Many corporate users have stuck with the BlackBerry solely because of its physical keyboard, given a perception that it’s harder to type emails on a touch screen. The BlackBerry 10 system has already been delayed about a year, and with additional delays to get a physical keyboard, those people may not be willing to wait any longer, especially as the iPhone makes greater in-roads in corporate settings. Those users may simply get the new iPhone expected this fall.

RIM’s hopes hang on the BlackBerry 10 system, which is meant to offer the multimedia, Internet browsing and apps experience customers now demand. The Canadian company is preparing to launch the new software later this year, just as North Americans are abandoning BlackBerrys for iPhones and Android devices.

Colin Gillis, an analyst with BGC Financial, called it puzzling that RIM isn’t leading with its strength by releasing a keyboard BlackBerry first.

“The physical keyboard is the most dominant item that separates out Research In Motion from its competitors,” Gillis said. “If you are not playing to your historical strengths you may find it more difficult to get traction.”

Gillis said there is a spot in the market for RIM but the company “just got to get it together.”

But Jefferies analyst Peter Misek said BlackBerry 10 is all about touch and closing the gap with Apple, so people should not be surprised that the initial model will have only a touch screen.

“They are going to build a BlackBerry device with a keyboard, but it’s just going to take longer,” Misek said. “Maybe it will come a month or two after, but frankly it might be already too late.”

RIM once dominated the corporate smartphone market but failed to adapt to the emerging “bring your own device” trend, in which employees use their personal iPhones or Android devices for work instead of relying on BlackBerrys issued by their employers. As the movement caught on, the iPhone made the BlackBerry look ancient.

RIM’s future is far from certain as its flagship devices rapidly lose market share to flashier phones. With more than $2 billion in cash, bankruptcy seems unlikely in the near term. But RIM’s U.S. share of the smartphone market fell sharply from 44 percent in 2009 to 10 percent in 2011 according to market researcher NPD Group.

RIM said Wednesday it has started laying off employees as part of a restructuring plan aimed at saving about $1 billion this year.

RIM’s stock fell 25 cents, or 2.4 percent, to $10.08 in midday trading Thursday.

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Samsung launches Galaxy S III in US, taking on Apple

NEW YORK: Samsung launched its Galaxy S III smartphone in the United States Thursday after fending off a legal challenge from rival Apple, which claimed it infringed on iPhone technology.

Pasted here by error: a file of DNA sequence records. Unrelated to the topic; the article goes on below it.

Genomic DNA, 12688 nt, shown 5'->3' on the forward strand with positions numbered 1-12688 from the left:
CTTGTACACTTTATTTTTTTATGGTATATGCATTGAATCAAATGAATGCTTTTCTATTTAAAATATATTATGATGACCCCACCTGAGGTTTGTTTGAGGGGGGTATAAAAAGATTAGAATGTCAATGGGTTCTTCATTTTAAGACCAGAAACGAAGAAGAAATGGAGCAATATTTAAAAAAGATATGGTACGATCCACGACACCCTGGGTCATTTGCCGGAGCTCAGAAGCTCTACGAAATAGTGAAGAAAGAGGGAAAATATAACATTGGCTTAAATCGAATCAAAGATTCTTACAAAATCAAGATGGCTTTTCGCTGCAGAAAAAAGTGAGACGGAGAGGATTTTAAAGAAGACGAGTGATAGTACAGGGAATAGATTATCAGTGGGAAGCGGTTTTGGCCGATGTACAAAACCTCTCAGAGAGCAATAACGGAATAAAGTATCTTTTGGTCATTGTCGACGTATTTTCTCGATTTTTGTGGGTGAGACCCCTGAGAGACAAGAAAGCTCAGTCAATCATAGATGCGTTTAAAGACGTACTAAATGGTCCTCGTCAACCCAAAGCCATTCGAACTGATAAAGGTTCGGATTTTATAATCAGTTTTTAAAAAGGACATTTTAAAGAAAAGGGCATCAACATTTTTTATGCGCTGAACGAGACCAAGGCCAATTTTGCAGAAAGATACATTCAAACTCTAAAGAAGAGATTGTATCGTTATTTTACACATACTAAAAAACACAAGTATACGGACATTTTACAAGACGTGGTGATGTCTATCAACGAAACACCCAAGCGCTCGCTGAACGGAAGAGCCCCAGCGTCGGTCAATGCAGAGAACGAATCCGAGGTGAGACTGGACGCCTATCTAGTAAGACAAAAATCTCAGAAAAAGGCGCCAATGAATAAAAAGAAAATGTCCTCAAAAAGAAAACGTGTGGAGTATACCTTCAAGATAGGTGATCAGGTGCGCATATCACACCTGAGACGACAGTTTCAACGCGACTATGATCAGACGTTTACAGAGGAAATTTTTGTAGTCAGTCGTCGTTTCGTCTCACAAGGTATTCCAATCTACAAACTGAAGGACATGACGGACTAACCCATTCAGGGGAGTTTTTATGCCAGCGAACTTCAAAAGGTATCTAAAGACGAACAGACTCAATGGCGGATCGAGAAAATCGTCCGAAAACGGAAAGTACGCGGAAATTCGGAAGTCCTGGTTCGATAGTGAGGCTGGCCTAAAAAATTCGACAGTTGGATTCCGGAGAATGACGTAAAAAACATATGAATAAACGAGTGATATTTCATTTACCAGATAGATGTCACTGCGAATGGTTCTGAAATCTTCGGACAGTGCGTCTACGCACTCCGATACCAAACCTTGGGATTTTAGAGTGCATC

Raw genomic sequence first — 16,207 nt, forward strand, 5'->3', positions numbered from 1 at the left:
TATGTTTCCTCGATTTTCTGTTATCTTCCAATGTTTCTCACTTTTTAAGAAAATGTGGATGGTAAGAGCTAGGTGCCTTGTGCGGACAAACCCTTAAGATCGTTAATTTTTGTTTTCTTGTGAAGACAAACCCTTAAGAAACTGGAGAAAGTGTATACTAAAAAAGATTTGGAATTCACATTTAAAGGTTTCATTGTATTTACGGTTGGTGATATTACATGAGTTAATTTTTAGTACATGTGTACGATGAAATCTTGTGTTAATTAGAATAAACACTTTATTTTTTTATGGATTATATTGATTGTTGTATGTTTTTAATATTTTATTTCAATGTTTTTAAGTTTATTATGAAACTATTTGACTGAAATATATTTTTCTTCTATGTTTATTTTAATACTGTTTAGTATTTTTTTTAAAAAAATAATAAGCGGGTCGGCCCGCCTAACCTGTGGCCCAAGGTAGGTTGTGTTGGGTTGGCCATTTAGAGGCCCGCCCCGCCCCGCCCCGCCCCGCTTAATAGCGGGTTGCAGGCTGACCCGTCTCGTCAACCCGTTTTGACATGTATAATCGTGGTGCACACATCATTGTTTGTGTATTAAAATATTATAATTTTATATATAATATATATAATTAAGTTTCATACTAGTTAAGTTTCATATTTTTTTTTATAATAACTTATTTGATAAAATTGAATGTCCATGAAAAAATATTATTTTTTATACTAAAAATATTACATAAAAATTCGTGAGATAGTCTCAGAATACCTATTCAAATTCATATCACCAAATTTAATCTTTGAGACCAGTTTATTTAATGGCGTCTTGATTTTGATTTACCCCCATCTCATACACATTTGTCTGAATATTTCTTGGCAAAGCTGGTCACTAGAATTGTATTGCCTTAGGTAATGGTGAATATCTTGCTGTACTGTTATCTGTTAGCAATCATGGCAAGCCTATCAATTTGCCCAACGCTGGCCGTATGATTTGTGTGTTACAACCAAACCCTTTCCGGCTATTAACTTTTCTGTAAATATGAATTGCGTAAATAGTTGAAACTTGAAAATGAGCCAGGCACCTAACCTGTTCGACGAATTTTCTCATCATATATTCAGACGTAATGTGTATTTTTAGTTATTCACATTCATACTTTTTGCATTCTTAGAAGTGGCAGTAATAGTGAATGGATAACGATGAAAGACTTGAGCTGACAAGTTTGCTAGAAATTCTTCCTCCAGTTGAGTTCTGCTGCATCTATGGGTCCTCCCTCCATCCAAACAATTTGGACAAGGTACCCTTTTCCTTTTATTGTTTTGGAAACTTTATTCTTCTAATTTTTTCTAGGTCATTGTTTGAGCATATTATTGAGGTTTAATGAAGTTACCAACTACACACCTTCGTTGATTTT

The phone, which uses the Android operating system, received generally positive reviews but analysts said it may not be an “iPhone killer” for the South Korean manufacturer that leads the global mobile phone market.

Apple and Samsung are fighting patent battles in more than half a dozen countries. Each company accuses the other of infringing on patented technology in smartphones or tablets.

But Apple last week backed away from a bid for a temporary restraining order to block the import of the Galaxy S III into the United States, even though the patent case is still pending in a California federal court.

The newest Galaxy is being offered by several US carriers, and Samsung hopes to win over some loyal iPhone owners with the smartphone’s features.

USA Today’s Edward Baig called the Galaxy S III “a top-notch Android handset.”

“Most human beings will like the Galaxy S III, as I did. After all, it’s a phone designed for us,” he wrote.

Hayley Tsukayama of The Washington Post called the Samsung device a strong contender with an impressive design slightly slimmer than the iPhone.

“Is it an iPhone killer? Let’s call it a worthy contender,” she wrote.

Wired magazine’s Nathan Olivarez-Giles called it “Samsung’s most ambitious smartphone yet,” but said it fell short of the iPhone and failed to outperform the HTC One X among Android handsets.

“As a whole package, the S III simply doesn’t feel like a finished product. It could use more polish, more thought, and a more elegant user experience,” he said.

The Galaxy S III has so far been launched in more than two dozen countries, mainly in Europe and the Middle East. It will be available in 145 nations by July.

The third version of the Galaxy S series offers face-recognition technology and improved voice-activated controls as well as a more powerful processor that lets users watch video and write emails simultaneously.

It can detect eye movements and override the phone’s automatic shutdown if the user is looking at the screen.

Samsung is now pinning its hopes on the S III to further erode its rivals’ market share before the expected new version of Apple’s iPhone 5 this year.

More competition will be coming from new Windows-based phones, and Google is expected to expand its offerings though its newly acquired Motorola Mobility.

Samsung still leads the global smartphone market. According to ABI Research, the Korean firm sold 43 million smartphones in the first quarter to 35 million for Apple.